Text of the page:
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After several rounds of lawsuits and rulings against dot-com scofflaws, Real decided to use its technology and large database to "develop a great consumer service," that would combine "the world’s most popular music," respect for rights-holders and "ease of use" for consumers.
SUB SERVICE GETS REAL, PUB PROBLEMS REAL BIG
Glaser Bows MusicNet Before Congress—Lack Of Saigon Kick Tunes Concerns Helms
Amid squabbling between publishers, labels and dot-coms over licensing rates for digital distribution, a key attraction of today’s Congressional hearings on online music was RealNetworks head Rob Glaser’s first public demo of the MusicNet service, the collaborative digital venture between Real, AOLTW, BMG and EMI.

Real holds a 40 per cent stake in the service, while the label groups have 20 per cent apiece. Glaser is the venture’s acting CEO.

Glaser kicked off by restating the necessity of respecting copyright in the online world.

After several rounds of lawsuits and rulings against dot-com scofflaws, he said, Real decided to use its technology and large database to "develop a great consumer service," that would combine "the world’s most popular music," respect for rights-holders and "ease of use" for consumers. He then detailed the success of another Real-backed paid service, GoldPass, which is offering streamed broadcasts of sporting events for a monthly fee.

AOL and RealNetworks will be among the initial distributors of the program, Glaser noted, though licensing of the service will ostensibly go wide thereafter. Consumers would most likely pay $10-15 per month for a preset amount of music.

Glaser ran through a quickie tour of the service during his brief remarks, hitting most of the stops highlighted in today’s New York Times article. As in the private preview described by the paper, he offered a staged—that is, simulated on a computer rather than actually conducted online—demo involving a search for the keyword "love" and an artist query for Atlantic’s Poe.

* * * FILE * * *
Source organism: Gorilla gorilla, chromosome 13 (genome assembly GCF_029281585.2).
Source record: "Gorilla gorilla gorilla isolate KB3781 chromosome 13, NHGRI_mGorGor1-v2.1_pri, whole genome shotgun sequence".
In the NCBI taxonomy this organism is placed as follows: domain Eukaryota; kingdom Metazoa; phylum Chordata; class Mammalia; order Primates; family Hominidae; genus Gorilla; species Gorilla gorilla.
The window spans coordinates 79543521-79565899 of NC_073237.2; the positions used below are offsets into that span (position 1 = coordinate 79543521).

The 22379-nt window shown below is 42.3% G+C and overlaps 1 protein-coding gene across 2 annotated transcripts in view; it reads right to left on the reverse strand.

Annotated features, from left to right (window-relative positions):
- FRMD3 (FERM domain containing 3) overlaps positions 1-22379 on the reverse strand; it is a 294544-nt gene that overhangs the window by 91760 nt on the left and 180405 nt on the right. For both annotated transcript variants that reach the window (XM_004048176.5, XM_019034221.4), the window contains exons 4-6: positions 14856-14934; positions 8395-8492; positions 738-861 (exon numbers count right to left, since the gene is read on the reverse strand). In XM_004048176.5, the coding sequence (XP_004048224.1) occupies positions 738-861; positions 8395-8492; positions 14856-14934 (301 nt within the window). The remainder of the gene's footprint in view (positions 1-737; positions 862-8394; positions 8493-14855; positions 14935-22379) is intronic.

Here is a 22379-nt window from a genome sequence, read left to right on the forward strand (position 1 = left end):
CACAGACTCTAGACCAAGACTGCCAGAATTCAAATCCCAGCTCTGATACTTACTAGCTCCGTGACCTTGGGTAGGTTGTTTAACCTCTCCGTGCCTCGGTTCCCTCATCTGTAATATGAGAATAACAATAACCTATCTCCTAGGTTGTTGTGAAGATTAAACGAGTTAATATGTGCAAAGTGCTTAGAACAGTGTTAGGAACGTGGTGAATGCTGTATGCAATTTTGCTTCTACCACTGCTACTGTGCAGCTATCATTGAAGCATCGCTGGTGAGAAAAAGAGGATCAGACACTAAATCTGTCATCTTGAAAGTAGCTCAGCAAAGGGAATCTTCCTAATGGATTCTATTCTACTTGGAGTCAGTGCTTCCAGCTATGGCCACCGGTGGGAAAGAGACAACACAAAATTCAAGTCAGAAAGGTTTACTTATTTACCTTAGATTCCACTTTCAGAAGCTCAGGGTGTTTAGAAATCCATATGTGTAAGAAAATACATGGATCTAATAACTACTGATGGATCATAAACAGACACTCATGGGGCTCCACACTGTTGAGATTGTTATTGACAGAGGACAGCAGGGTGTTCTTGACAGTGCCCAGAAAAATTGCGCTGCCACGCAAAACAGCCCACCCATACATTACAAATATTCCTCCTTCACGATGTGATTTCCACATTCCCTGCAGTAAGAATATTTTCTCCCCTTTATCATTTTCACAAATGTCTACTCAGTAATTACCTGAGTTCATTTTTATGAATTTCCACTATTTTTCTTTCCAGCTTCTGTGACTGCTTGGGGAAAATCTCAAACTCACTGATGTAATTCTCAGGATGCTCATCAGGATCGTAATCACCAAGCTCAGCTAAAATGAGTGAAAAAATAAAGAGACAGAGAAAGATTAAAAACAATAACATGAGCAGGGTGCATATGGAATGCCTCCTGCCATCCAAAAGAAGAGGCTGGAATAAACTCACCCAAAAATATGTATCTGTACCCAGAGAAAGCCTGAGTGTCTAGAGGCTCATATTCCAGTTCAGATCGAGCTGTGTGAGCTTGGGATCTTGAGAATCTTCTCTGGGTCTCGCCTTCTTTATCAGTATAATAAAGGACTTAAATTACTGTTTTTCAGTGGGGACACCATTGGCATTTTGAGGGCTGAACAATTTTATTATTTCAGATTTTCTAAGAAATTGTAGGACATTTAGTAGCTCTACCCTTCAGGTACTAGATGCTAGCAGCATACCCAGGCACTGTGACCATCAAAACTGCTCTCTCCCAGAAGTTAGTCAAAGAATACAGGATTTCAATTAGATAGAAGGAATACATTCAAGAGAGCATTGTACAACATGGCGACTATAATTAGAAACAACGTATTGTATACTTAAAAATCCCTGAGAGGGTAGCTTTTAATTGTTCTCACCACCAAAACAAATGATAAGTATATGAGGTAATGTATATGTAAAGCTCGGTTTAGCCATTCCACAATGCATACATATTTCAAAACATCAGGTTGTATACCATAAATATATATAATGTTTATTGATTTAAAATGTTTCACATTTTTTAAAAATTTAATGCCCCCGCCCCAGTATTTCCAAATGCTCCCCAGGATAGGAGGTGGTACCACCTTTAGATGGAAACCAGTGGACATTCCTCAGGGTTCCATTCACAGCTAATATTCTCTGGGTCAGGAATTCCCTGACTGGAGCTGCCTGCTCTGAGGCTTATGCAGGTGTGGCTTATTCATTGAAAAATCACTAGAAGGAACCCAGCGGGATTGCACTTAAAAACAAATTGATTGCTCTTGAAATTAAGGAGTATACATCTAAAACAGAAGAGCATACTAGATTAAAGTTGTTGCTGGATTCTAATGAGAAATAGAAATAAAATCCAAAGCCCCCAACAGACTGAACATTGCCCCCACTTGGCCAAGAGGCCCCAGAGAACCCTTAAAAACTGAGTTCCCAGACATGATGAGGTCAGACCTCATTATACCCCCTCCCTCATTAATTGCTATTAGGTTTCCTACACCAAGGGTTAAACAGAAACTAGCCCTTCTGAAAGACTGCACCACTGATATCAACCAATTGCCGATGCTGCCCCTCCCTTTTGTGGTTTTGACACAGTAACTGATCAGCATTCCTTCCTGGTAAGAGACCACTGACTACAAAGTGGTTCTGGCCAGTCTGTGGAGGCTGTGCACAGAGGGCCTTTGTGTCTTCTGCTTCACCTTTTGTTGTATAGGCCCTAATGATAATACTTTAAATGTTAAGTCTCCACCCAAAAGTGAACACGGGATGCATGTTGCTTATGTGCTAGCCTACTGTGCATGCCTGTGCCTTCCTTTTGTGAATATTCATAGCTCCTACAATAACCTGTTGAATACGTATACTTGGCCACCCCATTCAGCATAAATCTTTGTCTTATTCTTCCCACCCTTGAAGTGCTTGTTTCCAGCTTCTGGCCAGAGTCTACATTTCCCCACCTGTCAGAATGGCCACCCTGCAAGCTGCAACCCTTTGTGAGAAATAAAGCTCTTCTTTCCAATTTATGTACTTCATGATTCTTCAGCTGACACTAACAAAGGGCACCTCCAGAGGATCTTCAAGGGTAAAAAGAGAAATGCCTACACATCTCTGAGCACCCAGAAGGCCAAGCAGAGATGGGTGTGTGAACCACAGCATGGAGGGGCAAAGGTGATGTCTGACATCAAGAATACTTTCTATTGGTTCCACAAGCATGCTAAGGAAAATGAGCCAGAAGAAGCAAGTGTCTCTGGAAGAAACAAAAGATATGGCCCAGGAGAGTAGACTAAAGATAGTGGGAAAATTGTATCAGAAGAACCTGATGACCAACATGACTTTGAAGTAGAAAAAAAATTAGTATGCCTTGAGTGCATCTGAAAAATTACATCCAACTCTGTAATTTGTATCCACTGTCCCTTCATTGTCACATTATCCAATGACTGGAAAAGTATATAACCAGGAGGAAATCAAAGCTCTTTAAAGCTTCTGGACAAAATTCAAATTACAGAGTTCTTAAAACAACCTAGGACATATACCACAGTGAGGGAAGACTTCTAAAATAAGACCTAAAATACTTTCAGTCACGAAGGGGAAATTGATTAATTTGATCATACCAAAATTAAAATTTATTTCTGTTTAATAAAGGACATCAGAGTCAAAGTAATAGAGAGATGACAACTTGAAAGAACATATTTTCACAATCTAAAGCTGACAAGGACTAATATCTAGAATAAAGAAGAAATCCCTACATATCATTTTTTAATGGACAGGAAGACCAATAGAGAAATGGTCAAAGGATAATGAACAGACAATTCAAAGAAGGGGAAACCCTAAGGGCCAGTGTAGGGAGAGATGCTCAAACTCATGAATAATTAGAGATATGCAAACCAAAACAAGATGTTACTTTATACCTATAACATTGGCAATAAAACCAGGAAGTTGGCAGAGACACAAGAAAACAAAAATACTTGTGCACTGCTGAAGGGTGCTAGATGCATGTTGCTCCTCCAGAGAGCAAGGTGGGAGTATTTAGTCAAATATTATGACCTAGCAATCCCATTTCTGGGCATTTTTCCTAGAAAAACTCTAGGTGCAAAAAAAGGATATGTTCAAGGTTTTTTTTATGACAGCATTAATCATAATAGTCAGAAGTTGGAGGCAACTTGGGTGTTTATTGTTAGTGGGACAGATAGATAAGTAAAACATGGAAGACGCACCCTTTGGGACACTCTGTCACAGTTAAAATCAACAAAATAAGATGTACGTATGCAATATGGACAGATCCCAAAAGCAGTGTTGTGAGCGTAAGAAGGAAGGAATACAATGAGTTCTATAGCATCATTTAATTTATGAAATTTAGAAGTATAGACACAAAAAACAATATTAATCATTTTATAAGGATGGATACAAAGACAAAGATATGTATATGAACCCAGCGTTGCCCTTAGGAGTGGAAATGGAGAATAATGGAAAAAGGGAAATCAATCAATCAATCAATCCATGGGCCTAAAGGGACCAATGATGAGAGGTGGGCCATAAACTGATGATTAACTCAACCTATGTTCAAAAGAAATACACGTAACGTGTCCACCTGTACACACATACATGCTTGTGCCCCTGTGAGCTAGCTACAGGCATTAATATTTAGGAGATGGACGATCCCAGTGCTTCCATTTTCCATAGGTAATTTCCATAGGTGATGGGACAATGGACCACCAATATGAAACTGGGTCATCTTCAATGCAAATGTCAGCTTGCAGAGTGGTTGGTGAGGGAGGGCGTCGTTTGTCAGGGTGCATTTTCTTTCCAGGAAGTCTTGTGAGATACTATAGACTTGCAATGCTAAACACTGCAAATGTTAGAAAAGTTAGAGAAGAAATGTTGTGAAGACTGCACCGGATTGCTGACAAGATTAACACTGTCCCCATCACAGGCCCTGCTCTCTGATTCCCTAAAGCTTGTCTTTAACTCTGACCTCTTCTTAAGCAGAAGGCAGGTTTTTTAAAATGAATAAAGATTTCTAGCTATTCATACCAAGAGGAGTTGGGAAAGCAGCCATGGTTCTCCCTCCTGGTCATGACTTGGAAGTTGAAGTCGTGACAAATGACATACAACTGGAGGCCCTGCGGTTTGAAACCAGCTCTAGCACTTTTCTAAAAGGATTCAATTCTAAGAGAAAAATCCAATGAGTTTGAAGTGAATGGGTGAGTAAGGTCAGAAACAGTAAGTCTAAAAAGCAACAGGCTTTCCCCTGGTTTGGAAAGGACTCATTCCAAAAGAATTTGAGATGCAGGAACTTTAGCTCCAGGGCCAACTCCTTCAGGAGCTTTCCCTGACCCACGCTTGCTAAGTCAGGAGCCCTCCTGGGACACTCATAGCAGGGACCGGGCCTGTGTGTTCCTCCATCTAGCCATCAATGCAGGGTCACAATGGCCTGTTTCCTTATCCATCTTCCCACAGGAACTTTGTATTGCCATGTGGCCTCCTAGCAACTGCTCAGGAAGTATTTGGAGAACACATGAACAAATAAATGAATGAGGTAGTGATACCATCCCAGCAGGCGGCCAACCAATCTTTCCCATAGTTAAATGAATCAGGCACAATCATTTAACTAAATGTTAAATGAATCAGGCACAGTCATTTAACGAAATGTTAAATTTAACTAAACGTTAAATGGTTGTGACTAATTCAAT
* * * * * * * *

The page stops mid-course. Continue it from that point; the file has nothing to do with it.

After "downloading" the Poe track—and mentioning that the music would also be available in streamed form—Glaser noted that users would find themselves required to renew licenses at set periods for music they’d already acquired.

Though he underscored this piece of the service as key to tracking compensation across the licensing "food-chain," the renewal requirement is one of several restrictive characteristics that raise questions about MusicNet’s likely appeal for consumers—especially those who’ve sampled the fruits of Napster.

After this cursory presentation, Glaser reiterated what so many online companies and labels have been saying. "Music-publishing issues stand out as the most significant potential impediment to launching great subscription services," he insisted.

While emphatic in his stated support for artist compensation, Glaser dubbed music-publishing rights "tangled," and called for the voluntary establishment of a licensing system that allows for "one-stop shopping" for all rights. Publishers, he proclaimed, need to offer more "flexible" and simpler licensing—and Congress should step in if an agreement can’t be reached among the parties. Also, Glaser mused, the U.S. Copyright Office could establish "clear rules to facilitate digital distribution."

Naturally, Glaser averred, he hoped an agreement amenable to all parties could be reached without government involvement. "I’m confident with the right rules in place," he summed up, "Real and other companies can create incredible worldwide marketplaces for American companies and creators of content and great products for consumers."

While expertly calibrated to mollify the concerns of both Napster-friendly populists and those wary of copyright infringement, Glaser’s smooth presentation failed to address one fundamental issue: Can a service catering so aggressively to the exacting demands of rights-holders catch on with consumers?

After all, the success of all those notorious file-swapping services came from the formation of communities and unfettered access—for which many said they’d pay. Nobody’s asked those folks how they’d feel about having to regularly renew a "license" for music they felt they’d already paid for.

Meanwhile, though Glaser acknowledges that music is still being compiled for the service, early indicators suggest that the number of tracks to be offered per artist could be quite small. Will this supposed smorgasbord of tunes more closely resemble a tray of hors d’oeuvres?

It’s too early to tell, of course, and Real has beaten the odds before. Meanwhile, Napster, which was not invited to testify before Congress this time, is collecting e-mail addresses from users eager to beta-test its own sub service, which so far is slated to include music from BMG, TVT and edel. The swappery promises to contact would-be participants with details soon.

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